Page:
The scattered nature of the EEG localization, but also of the fMRI activity in our results could be attributable to differences in a subject’s imagery strategy. Additionally, any EEG inverse mapping method is prone to localization errors, e.g., the LCMV beamformer that we used, can introduce spurious spatial localizations, even from single “true” sources, where the time series of the reconstructed sources matches the original source, thus leading to a robust result with our trial-to-trial stability test.
HG EEG Activity Related to Motor Imagery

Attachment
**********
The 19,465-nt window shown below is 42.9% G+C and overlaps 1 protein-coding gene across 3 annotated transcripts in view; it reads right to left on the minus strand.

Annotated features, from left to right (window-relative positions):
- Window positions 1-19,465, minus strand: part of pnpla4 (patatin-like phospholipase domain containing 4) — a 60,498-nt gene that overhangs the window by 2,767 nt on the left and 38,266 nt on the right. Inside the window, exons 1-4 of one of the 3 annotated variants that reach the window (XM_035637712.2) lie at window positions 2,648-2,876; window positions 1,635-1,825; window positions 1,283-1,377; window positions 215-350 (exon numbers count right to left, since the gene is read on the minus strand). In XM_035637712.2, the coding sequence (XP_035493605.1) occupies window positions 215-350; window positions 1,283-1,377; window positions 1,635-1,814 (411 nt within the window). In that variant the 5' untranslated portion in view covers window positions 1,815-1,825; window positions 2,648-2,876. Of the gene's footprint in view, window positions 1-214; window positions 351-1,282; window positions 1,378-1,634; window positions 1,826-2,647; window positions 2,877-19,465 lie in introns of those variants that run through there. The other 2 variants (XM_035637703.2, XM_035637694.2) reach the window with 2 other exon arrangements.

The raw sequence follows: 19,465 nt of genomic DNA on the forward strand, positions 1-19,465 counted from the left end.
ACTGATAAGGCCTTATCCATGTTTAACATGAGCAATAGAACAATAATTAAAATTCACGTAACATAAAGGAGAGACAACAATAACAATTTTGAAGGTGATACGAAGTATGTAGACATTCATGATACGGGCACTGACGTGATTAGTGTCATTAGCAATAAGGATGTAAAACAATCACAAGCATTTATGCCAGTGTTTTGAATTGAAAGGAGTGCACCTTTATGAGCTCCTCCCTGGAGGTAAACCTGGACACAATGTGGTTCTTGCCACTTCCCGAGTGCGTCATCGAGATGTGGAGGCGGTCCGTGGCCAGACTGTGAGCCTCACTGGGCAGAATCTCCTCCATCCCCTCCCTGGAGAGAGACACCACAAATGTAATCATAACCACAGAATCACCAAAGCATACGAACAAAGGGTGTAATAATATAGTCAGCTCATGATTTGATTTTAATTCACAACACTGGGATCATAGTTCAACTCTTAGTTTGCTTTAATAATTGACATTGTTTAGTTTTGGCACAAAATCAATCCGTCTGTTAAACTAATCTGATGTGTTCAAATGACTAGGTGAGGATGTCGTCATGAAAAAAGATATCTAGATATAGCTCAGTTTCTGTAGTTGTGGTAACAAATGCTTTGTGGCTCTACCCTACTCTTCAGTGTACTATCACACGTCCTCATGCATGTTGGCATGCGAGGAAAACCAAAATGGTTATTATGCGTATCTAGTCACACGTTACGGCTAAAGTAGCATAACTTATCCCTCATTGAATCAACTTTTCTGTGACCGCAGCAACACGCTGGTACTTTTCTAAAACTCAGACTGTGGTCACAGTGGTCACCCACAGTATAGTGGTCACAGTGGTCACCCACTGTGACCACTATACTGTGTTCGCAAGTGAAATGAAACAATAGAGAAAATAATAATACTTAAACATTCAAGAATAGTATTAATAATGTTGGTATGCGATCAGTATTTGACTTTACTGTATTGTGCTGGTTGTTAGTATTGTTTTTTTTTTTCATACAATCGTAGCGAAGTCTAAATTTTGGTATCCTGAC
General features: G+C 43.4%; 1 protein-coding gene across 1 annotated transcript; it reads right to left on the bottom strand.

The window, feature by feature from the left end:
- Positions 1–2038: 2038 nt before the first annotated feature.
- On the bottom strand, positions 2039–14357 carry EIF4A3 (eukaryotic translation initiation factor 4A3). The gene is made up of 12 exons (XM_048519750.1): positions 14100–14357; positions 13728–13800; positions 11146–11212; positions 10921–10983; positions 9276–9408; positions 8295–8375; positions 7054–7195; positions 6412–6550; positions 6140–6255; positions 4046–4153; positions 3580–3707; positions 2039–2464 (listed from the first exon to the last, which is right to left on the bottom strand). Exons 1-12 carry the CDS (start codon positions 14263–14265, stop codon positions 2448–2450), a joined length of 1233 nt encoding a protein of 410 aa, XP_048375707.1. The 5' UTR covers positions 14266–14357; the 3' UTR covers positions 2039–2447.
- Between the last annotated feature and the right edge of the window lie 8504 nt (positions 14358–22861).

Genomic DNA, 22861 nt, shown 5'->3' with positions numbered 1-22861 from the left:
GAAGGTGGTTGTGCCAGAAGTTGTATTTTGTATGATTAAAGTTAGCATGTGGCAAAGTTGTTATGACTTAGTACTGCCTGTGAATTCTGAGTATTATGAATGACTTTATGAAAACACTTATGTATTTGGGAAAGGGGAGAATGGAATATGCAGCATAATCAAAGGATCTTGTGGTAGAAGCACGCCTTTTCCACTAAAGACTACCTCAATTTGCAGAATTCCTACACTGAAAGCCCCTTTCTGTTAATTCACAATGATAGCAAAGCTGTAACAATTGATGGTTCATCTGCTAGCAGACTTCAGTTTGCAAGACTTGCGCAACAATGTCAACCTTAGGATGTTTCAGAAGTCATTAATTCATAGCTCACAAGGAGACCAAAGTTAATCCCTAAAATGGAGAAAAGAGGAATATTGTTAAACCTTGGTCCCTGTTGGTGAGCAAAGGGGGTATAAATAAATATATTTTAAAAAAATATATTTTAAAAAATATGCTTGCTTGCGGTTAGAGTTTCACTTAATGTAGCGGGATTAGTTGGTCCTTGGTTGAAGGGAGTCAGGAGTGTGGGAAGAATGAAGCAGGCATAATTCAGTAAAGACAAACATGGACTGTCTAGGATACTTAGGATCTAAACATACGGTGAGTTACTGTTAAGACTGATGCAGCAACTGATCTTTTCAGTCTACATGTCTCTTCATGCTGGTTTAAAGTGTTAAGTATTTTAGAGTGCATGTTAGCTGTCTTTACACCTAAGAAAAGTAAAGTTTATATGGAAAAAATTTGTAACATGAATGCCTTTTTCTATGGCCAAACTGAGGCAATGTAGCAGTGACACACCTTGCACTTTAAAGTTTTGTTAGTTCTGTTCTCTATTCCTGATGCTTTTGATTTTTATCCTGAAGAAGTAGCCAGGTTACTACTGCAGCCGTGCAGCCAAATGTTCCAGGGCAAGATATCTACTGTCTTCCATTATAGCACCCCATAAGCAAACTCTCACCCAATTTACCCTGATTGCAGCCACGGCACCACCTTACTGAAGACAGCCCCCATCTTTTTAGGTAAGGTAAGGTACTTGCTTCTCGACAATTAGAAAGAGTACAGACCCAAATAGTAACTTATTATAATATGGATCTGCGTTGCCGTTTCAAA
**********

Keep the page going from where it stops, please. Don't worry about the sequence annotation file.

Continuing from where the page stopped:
Frontal eye fields (FEFs) in the prefrontal cortex are thought to play a key role in the planning and execution of saccadic eye movements, as well as visual selective attention (Russo and Bruce, 1994; Bullier, 2001). MEG studies have indicated that early HG activity over the right FEF is present during saccade preparation. During saccade execution, HG activity is observed in the supplementary eye fields (SEFs), then subsequently progresses to the visual cortex and FEF bilaterally (Hinkley et al., 2011). In addition to FEF, it has been suggested that transient increases in scalp EEG gamma band power (above 30 Hz) in the parietal–occipital cortex can be linked to task-related saccadic eye movements (Reva and Aftanas, 2004; Trujillo et al., 2005; Yuval-Greenberg et al., 2008). Yuval-Greenberg et al. (2008) showed data that indicates the broadband (30–90 Hz) and transient (between 200 and 300 ms) gamma activity recorded with EEG in the parietal–occipital cortex mirrors eye movements following the display of a new image and that this gamma signal may be the consequence of associated ocular muscle artifacts engendered from miniature saccades. Invasive studies showed that saccadic ocular muscle activity might generate gamma-range artifacts in ECoG data that is confined to the medial temporal pole and is likely due to its immediate vicinity to the lateral rectus eye muscle (Jerbi et al., 2009). The results from the present study do not show significant increases in HG activity during the cued baseline period, indicating that the HG activity we see after cued motor imagery onset is related to motor imagery and not activity induced during miniature saccades.